Recently, the British newspaper The Guardian ran a long story on the impact technology is having on our perception of truth.
It was a thoughtful, informative piece that pointed out how social media are not only disrupting but corrupting journalistic integrity and honesty world-wide. We are seeing that happen in the United States with an unrestricted and uninhibited social media brimming with fabrications, smears, deceptions, and outright lies. Regrettably, those stories are posted and forwarded to millions of people as “truth.”
The story was reported and written by Katharine Viner, editor-in-chief of Guardian News & Media. Because it was such a long story, I am running it on my blog in five parts. I have opted to leave British spelling and style intact.
Here is Part 3.
Social media has swallowed everything
By Katherine Viner
Facebook, which launched only in 2004, now has 1.6 billion users worldwide. It has become the dominant way for people to find news on the internet – and in fact, it is dominant in ways that would have been impossible to imagine in the newspaper era.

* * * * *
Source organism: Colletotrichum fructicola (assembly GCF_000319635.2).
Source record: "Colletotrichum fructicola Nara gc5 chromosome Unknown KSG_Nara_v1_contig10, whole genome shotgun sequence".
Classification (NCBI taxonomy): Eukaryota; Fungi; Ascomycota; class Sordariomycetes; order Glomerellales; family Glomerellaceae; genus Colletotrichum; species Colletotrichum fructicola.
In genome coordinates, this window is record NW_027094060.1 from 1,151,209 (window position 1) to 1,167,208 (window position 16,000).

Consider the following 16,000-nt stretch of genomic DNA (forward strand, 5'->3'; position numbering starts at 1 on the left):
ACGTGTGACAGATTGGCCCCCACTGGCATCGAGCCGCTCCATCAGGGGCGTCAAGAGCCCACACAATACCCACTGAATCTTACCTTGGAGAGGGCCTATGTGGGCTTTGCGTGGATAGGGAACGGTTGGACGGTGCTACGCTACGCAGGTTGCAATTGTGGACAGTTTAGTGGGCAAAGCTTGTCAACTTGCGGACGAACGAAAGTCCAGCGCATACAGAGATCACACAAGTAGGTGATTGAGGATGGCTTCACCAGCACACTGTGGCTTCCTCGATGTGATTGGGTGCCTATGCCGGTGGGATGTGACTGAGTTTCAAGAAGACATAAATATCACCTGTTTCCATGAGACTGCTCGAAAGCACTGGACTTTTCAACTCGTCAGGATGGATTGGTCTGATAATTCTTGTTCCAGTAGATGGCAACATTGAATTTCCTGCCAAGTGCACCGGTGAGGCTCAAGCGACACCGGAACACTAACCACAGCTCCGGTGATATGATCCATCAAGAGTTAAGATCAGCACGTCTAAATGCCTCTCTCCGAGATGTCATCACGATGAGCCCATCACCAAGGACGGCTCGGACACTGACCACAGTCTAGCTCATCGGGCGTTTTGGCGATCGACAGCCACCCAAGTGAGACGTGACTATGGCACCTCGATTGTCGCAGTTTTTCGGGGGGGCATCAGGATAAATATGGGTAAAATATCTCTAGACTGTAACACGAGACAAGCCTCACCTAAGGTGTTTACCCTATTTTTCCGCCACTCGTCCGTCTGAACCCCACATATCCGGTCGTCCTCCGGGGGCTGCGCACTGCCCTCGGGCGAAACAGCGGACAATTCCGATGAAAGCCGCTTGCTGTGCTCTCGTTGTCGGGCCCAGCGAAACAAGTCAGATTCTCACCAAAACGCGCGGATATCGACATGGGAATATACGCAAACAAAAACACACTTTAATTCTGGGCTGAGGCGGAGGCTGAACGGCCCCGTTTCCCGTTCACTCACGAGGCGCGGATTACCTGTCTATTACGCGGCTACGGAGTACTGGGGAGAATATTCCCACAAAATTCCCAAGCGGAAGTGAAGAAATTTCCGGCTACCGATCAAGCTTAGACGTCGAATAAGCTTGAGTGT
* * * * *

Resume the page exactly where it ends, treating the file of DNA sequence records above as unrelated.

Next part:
As Emily Bell has written: “Social media hasn’t just swallowed journalism, it has swallowed everything. It has swallowed political campaigns, banking systems, personal histories, the leisure industry, retail, even government and security.”
Bell, the director of the Tow Centre for Digital Journalism at Columbia University – and a board member of the Scott Trust, which owns the Guardian – has outlined the seismic impact of social media on journalism.
“Our news ecosystem has changed more dramatically in the past five years,” she wrote in March, “than perhaps at any time in the past 500.” The future of publishing is being put into the “hands of the few, who now control the destiny of the many.”
News publishers have lost control over the distribution of their journalism, which for many readers is now “filtered through algorithms and platforms which are opaque and unpredictable.” This means that social media companies have become overwhelmingly powerful in determining what we read – and enormously profitable from the monetisation of other people’s work.